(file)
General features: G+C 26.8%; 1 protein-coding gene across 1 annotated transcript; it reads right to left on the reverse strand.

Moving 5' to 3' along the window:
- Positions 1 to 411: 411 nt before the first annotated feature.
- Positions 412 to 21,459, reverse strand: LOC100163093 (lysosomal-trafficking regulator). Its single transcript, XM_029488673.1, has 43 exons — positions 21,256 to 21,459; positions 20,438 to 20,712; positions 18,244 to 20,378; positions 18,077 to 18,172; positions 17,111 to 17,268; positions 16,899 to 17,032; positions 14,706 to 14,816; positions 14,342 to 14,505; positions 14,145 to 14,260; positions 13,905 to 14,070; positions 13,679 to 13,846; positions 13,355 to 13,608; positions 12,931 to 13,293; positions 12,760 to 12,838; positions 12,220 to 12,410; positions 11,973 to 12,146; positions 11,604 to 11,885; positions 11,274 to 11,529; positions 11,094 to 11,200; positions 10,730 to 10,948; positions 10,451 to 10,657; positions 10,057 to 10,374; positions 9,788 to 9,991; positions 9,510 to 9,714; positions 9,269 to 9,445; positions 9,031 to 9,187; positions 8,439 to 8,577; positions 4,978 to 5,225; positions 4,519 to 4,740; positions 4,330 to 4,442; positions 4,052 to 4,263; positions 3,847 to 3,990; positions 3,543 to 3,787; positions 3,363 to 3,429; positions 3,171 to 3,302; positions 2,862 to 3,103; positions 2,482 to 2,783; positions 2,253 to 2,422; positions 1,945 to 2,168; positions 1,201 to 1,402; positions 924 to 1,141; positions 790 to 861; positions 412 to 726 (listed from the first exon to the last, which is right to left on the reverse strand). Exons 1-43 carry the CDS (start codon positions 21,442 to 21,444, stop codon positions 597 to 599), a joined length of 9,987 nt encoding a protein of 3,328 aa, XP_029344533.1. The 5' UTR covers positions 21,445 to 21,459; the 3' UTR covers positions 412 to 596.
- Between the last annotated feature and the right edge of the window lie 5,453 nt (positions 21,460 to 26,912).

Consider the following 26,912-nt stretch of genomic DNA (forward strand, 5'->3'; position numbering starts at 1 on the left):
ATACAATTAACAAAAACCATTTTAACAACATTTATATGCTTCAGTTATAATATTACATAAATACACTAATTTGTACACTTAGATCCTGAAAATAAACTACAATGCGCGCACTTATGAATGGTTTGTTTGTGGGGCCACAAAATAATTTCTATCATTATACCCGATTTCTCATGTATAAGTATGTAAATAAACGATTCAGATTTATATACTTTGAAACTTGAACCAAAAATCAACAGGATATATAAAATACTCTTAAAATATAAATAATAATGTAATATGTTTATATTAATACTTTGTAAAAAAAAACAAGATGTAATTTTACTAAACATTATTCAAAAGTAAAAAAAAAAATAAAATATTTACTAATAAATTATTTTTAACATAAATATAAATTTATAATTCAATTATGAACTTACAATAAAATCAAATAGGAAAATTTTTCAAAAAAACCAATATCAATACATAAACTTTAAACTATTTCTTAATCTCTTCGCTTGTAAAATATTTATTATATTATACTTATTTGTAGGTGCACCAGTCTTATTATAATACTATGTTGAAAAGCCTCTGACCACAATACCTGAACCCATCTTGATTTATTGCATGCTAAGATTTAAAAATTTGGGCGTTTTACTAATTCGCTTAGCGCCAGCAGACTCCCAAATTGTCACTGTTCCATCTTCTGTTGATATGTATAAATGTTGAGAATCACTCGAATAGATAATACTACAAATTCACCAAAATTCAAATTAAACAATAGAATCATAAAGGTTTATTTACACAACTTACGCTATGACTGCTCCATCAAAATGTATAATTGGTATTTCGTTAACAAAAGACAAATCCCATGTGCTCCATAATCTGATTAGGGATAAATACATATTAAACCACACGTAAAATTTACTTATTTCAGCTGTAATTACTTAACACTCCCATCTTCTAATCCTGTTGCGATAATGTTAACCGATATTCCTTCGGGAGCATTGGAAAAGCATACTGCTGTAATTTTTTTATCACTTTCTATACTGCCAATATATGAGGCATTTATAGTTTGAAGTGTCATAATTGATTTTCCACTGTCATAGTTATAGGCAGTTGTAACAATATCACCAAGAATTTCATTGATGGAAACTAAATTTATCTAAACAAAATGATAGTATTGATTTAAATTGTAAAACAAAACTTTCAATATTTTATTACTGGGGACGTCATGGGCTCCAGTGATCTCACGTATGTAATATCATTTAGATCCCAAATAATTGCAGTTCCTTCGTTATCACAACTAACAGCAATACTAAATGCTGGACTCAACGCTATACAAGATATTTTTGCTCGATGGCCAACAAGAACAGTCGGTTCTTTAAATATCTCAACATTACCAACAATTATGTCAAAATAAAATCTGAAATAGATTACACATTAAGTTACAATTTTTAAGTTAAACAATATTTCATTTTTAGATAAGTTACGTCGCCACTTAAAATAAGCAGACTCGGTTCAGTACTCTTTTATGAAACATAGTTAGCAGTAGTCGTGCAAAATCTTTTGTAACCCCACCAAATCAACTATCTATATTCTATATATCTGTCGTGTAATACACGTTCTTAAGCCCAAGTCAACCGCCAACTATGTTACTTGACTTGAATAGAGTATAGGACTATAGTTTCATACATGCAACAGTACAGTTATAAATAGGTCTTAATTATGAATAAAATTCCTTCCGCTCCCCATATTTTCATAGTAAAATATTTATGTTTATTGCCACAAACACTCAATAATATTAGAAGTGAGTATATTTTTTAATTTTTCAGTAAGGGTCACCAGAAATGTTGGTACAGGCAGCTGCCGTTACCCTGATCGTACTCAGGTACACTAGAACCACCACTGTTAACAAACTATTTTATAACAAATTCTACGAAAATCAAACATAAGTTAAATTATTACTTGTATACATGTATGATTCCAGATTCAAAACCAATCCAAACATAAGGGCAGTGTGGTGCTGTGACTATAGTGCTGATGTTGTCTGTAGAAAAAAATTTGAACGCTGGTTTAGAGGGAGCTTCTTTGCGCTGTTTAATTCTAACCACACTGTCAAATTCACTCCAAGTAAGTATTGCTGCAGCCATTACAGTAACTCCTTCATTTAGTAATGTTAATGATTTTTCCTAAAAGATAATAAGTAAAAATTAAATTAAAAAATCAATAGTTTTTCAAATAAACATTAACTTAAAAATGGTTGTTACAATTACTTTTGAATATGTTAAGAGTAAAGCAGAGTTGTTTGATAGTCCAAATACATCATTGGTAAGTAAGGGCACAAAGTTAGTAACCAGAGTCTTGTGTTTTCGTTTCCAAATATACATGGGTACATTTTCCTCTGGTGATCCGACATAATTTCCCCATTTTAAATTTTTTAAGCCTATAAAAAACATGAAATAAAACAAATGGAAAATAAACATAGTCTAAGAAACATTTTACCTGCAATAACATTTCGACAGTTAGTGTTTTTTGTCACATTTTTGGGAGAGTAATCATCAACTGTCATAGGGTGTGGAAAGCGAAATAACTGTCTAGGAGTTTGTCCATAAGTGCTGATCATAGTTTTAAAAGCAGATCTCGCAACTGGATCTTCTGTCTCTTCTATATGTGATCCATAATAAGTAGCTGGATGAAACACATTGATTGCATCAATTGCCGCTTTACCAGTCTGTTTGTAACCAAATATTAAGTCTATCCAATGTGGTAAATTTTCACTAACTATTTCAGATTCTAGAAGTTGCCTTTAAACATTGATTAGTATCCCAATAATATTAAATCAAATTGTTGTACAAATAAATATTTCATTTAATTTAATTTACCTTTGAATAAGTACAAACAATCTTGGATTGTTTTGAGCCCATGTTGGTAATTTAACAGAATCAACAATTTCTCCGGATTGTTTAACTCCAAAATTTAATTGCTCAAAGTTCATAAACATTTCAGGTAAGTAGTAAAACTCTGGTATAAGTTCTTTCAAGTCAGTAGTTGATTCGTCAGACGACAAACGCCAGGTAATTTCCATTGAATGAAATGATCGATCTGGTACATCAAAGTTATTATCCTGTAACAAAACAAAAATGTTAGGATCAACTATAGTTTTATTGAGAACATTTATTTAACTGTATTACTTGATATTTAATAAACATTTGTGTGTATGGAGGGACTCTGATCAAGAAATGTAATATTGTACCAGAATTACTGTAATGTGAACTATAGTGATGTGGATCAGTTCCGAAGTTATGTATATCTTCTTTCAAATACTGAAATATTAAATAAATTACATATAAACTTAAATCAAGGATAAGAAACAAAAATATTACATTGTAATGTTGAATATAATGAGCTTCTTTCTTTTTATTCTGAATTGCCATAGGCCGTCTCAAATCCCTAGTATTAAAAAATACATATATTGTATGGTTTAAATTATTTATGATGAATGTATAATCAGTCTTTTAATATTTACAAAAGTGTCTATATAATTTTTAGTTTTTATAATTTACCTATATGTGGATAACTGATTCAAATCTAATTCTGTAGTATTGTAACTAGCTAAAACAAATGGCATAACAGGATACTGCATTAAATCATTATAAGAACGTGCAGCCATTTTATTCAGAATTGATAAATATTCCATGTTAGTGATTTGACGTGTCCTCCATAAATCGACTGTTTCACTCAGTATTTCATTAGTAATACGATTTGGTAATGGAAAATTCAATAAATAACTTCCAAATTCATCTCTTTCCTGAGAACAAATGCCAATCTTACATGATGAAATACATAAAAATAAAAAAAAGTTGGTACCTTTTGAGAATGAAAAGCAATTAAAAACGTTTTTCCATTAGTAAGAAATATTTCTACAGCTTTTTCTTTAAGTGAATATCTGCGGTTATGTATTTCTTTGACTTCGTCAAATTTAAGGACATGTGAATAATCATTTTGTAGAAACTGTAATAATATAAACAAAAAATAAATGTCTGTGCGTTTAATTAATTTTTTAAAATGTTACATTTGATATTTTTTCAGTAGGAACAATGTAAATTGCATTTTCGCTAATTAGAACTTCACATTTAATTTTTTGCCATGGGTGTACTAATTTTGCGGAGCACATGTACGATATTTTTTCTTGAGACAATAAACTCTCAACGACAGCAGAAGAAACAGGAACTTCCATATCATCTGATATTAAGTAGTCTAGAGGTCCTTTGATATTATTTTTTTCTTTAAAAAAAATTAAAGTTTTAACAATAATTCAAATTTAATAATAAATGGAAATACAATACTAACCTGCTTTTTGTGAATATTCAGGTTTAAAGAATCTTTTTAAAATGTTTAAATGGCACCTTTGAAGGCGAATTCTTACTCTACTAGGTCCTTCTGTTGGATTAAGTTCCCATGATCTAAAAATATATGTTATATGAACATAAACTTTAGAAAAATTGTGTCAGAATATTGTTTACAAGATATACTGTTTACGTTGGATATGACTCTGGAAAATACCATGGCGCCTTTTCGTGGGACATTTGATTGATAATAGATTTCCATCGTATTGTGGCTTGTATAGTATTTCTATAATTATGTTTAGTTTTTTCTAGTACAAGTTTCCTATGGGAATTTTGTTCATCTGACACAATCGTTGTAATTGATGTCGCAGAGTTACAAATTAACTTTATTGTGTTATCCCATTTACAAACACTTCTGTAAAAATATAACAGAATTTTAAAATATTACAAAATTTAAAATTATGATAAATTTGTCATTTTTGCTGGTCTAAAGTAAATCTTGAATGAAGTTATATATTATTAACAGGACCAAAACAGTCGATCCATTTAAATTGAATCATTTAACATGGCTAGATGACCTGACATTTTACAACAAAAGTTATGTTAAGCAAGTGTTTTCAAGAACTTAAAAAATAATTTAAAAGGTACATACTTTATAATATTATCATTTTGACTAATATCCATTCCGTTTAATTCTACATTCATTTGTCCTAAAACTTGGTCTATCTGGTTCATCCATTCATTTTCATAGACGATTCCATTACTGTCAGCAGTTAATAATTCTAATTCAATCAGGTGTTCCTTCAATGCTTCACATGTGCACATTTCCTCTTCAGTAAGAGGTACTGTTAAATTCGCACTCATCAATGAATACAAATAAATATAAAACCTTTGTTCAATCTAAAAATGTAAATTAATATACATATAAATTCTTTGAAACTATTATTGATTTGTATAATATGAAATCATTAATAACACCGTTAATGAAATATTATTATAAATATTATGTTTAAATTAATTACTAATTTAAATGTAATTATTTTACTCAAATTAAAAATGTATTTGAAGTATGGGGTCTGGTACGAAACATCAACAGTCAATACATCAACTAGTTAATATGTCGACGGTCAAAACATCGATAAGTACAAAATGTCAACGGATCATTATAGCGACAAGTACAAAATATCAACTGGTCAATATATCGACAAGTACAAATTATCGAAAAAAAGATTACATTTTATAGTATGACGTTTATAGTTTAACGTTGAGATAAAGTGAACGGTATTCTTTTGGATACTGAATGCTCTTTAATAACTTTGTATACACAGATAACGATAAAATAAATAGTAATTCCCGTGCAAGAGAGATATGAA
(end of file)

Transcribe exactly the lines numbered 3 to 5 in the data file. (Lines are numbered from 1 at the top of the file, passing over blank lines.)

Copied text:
- Positions 1 to 411: 411 nt before the first annotated feature.
- Positions 412 to 21,459, reverse strand: LOC100163093 (lysosomal-trafficking regulator). Its single transcript, XM_029488673.1, has 43 exons — positions 21,256 to 21,459; positions 20,438 to 20,712; positions 18,244 to 20,378; positions 18,077 to 18,172; positions 17,111 to 17,268; positions 16,899 to 17,032; positions 14,706 to 14,816; positions 14,342 to 14,505; positions 14,145 to 14,260; positions 13,905 to 14,070; positions 13,679 to 13,846; positions 13,355 to 13,608; positions 12,931 to 13,293; positions 12,760 to 12,838; positions 12,220 to 12,410; positions 11,973 to 12,146; positions 11,604 to 11,885; positions 11,274 to 11,529; positions 11,094 to 11,200; positions 10,730 to 10,948; positions 10,451 to 10,657; positions 10,057 to 10,374; positions 9,788 to 9,991; positions 9,510 to 9,714; positions 9,269 to 9,445; positions 9,031 to 9,187; positions 8,439 to 8,577; positions 4,978 to 5,225; positions 4,519 to 4,740; positions 4,330 to 4,442; positions 4,052 to 4,263; positions 3,847 to 3,990; positions 3,543 to 3,787; positions 3,363 to 3,429; positions 3,171 to 3,302; positions 2,862 to 3,103; positions 2,482 to 2,783; positions 2,253 to 2,422; positions 1,945 to 2,168; positions 1,201 to 1,402; positions 924 to 1,141; positions 790 to 861; positions 412 to 726 (listed from the first exon to the last, which is right to left on the reverse strand). Exons 1-43 carry the CDS (start codon positions 21,442 to 21,444, stop codon positions 597 to 599), a joined length of 9,987 nt encoding a protein of 3,328 aa, XP_029344533.1. The 5' UTR covers positions 21,445 to 21,459; the 3' UTR covers positions 412 to 596.
- Between the last annotated feature and the right edge of the window lie 5,453 nt (positions 21,460 to 26,912).